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Shein Singapore branch: No middlemen, no logistics centers, no warehouses

Photo: Chen Lin / REUTERS

The Chinese shipping giants Temu and Shein are not only flooding the European and US markets with cheap goods. They are now also causing bottlenecks in global air transport and driving freight rates to record highs. “Demand from China was still very weak in mid-2023, but from the end of the year it suddenly increased massively,” says a logistics expert. “Turns out Temu and Shein were behind it.”

The planes would hardly be able to accommodate additional quantities if the companies wanted to transport some goods by plane because of the Houthi attacks on ships in the Red Sea. “The biggest trend that influences air freight is not the Red Sea, it is Chinese e-commerce companies like Shein and Temu,” says Basile Ricard, responsible for the China business at Bollore Logistics.

With shirts and trousers for just a few euros, but also with household goods and toys, the companies have gained a strong position in the online business. According to market observers such as Coresight Research, Shein alone controls around a fifth of the global fast fashion market. Shein and Temu together ship 600,000 packages to America every day, according to a June 2023 US Congress report. In Germany the number is now estimated at around 400,000 per day.

Delivery directly from China

According to data from industry experts, Shein and Temu each fly 4,000 to 5,000 tons of goods abroad every day. Large tech companies like Apple only manage 1,000 tons per day. According to industry sources, they are already having to fight for cargo space on the planes. Apple declined to comment when asked.

Shein and Temu's strategy seems clear: both companies deliver directly from China and have the goods delivered to your home in Berlin, New York or Rio de Janeiro. There are no middlemen, nor are there logistics centers or warehouses. Shirts, toasters or toys that are returned will be destroyed. Some of the apps are designed like games that are intended to encourage new purchases. Data protection advocates consider them questionable. But consumer advocates also have safety concerns about many products.

The goods are also cheap because the two companies keep an eye on every cost factor: This also includes the limits for duty-free imports in the respective recipient countries. “A pen for Brazil was broken down into four parts and individually packaged,” says a logistics expert. In order to avoid the comparatively strict Chinese export regulations for electrical products, the goods are now transported to Vietnam by truck and then flown out from Hanoi.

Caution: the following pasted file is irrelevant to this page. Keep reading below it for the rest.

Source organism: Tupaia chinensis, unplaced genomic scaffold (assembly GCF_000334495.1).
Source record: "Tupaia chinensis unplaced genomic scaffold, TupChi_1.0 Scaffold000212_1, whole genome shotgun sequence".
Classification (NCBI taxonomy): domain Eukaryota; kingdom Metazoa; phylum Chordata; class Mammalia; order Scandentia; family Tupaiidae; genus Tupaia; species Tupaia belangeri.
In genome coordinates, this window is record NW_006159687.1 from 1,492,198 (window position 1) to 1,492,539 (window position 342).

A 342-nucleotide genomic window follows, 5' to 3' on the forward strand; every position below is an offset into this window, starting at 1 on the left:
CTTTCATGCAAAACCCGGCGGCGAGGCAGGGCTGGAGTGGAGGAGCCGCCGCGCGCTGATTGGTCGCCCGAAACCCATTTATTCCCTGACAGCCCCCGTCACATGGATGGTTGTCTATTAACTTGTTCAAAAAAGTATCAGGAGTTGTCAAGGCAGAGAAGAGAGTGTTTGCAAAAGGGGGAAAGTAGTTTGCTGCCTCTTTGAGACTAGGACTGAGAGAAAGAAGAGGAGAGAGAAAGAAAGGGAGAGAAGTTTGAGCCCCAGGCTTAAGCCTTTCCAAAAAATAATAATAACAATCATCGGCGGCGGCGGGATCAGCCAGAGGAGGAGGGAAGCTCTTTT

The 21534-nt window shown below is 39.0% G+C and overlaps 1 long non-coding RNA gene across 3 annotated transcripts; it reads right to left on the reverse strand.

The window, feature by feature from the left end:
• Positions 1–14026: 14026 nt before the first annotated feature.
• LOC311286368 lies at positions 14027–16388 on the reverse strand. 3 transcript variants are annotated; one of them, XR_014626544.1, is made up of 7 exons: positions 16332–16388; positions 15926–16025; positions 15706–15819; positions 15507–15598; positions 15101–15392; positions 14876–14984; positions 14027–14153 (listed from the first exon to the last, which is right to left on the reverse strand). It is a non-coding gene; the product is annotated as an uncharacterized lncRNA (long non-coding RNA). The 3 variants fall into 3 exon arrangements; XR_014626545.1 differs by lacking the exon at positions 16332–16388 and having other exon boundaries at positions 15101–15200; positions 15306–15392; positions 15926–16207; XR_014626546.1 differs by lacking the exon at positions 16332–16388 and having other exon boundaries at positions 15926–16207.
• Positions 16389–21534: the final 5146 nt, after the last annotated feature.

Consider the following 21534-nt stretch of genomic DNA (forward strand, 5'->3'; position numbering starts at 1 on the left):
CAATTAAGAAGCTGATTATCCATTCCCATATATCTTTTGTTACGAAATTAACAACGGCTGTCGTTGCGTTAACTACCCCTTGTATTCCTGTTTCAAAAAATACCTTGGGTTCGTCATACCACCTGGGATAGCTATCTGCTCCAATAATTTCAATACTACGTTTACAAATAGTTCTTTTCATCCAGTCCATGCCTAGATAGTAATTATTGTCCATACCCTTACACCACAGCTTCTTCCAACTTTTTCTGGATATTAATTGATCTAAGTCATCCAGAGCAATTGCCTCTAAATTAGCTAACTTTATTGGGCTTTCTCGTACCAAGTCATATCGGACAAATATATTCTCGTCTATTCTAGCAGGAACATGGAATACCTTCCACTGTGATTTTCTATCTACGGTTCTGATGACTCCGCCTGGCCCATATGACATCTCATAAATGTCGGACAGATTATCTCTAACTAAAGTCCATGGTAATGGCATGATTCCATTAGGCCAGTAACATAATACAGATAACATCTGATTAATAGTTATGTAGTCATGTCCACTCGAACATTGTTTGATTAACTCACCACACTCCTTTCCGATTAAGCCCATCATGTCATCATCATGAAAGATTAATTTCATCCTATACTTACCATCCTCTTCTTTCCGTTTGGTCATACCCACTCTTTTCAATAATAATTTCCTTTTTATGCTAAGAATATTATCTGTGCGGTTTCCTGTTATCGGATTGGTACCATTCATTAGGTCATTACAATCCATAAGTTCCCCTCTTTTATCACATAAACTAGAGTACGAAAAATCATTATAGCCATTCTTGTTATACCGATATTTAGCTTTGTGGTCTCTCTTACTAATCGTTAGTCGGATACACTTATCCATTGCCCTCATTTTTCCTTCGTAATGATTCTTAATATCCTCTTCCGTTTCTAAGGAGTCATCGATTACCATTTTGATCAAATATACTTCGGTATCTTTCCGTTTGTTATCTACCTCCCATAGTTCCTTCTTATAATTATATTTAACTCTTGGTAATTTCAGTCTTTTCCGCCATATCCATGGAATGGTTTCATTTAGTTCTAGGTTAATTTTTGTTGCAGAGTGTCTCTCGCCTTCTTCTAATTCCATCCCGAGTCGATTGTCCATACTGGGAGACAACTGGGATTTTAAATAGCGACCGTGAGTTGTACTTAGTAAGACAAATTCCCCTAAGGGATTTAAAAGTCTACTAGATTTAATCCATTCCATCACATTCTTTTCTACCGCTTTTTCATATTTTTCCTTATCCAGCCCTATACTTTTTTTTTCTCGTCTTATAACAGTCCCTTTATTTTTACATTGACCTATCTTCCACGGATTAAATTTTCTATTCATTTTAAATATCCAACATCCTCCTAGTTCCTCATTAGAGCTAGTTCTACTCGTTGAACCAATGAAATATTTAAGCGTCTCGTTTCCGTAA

Even Thailand was a target because many passenger aircraft there still had cargo capacity in their belly and the air freight rates were correspondingly low. In addition, the companies are now trying to procure planes themselves: “We heard that Temu is looking for twelve large transporters to lease. They're scouring the market for every plane they can get. We even received an inquiry directly on our website,” reports Marc Schlossberg, vice president at air freight transport company Unique Logistics.

Demand will continue for a long time

When asked by Reuters, Temu said it was looking for intermediaries in the USA and Europe to shorten transport routes and delivery times. Shein has already started setting up warehouses in the US.

Logisticians do not expect the freight boom from China to subside quickly. Although some freight lines have expanded their capacities, these are also already booked for the long term, says a Schenker spokesman. »We expect the strong demand to continue in the coming months.«

However, what should actually bring joy in the industry is also viewed critically. It is uncertain whether the business with Temu and Shein will be permanent, says the Asia manager of a logistics company. There is a risk that customers who have been reliable for years will now be pushed out. »And in terms of environmental friendliness and sustainability, the business with Temu and Shein is a disaster anyway.«